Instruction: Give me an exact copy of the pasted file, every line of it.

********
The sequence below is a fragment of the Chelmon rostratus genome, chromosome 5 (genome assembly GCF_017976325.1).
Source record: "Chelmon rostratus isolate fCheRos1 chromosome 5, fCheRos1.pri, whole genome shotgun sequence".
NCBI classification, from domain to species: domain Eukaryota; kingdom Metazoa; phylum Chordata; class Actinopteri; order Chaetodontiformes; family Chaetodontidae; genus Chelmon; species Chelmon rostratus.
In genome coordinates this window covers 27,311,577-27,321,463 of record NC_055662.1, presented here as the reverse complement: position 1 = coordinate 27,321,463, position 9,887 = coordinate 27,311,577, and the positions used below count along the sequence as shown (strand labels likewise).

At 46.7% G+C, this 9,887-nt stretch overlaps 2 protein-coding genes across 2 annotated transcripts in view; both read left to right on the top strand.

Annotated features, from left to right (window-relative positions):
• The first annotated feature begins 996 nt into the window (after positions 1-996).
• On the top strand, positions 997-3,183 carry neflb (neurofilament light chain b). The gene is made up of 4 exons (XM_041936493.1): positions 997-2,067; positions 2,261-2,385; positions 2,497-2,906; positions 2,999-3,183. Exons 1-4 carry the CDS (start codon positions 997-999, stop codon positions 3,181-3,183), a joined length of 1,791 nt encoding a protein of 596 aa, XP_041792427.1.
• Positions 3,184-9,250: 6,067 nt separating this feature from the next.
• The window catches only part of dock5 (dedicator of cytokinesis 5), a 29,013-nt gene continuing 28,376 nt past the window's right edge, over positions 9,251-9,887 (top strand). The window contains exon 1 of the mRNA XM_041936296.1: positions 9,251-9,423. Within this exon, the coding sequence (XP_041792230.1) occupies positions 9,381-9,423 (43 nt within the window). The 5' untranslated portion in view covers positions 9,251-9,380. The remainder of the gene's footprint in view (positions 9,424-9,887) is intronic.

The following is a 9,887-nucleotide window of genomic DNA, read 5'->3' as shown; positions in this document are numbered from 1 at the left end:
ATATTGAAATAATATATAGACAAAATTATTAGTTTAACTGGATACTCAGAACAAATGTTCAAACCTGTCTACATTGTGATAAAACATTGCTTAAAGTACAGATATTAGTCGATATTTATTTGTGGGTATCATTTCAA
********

The sequence below is a fragment of the Chelmon rostratus genome, chromosome 5 (genome assembly GCF_017976325.1).
Source record: "Chelmon rostratus isolate fCheRos1 chromosome 5, fCheRos1.pri, whole genome shotgun sequence".
NCBI classification, from domain to species: domain Eukaryota; kingdom Metazoa; phylum Chordata; class Actinopteri; order Chaetodontiformes; family Chaetodontidae; genus Chelmon; species Chelmon rostratus.
In genome coordinates this window covers 27,311,577-27,321,463 of record NC_055662.1, presented here as the reverse complement: position 1 = coordinate 27,321,463, position 9,887 = coordinate 27,311,577, and the positions used below count along the sequence as shown (strand labels likewise).

At 46.7% G+C, this 9,887-nt stretch overlaps 2 protein-coding genes across 2 annotated transcripts in view; both read left to right on the top strand.

Annotated features, from left to right (window-relative positions):
• The first annotated feature begins 996 nt into the window (after positions 1-996).
• On the top strand, positions 997-3,183 carry neflb (neurofilament light chain b). The gene is made up of 4 exons (XM_041936493.1): positions 997-2,067; positions 2,261-2,385; positions 2,497-2,906; positions 2,999-3,183. Exons 1-4 carry the CDS (start codon positions 997-999, stop codon positions 3,181-3,183), a joined length of 1,791 nt encoding a protein of 596 aa, XP_041792427.1.
• Positions 3,184-9,250: 6,067 nt separating this feature from the next.
• The window catches only part of dock5 (dedicator of cytokinesis 5), a 29,013-nt gene continuing 28,376 nt past the window's right edge, over positions 9,251-9,887 (top strand). The window contains exon 1 of the mRNA XM_041936296.1: positions 9,251-9,423. Within this exon, the coding sequence (XP_041792230.1) occupies positions 9,381-9,423 (43 nt within the window). The 5' untranslated portion in view covers positions 9,251-9,380. The remainder of the gene's footprint in view (positions 9,424-9,887) is intronic.

The following is a 9,887-nucleotide window of genomic DNA, read 5'->3' as shown; positions in this document are numbered from 1 at the left end:
ATATTGAAATAATATATAGACAAAATTATTAGTTTAACTGGATACTCAGAACAAATGTTCAAACCTGTCTACATTGTGATAAAACATTGCTTAAAGTACAGATATTAGTCGATATTTATTTGTGGGTATCATTTCAA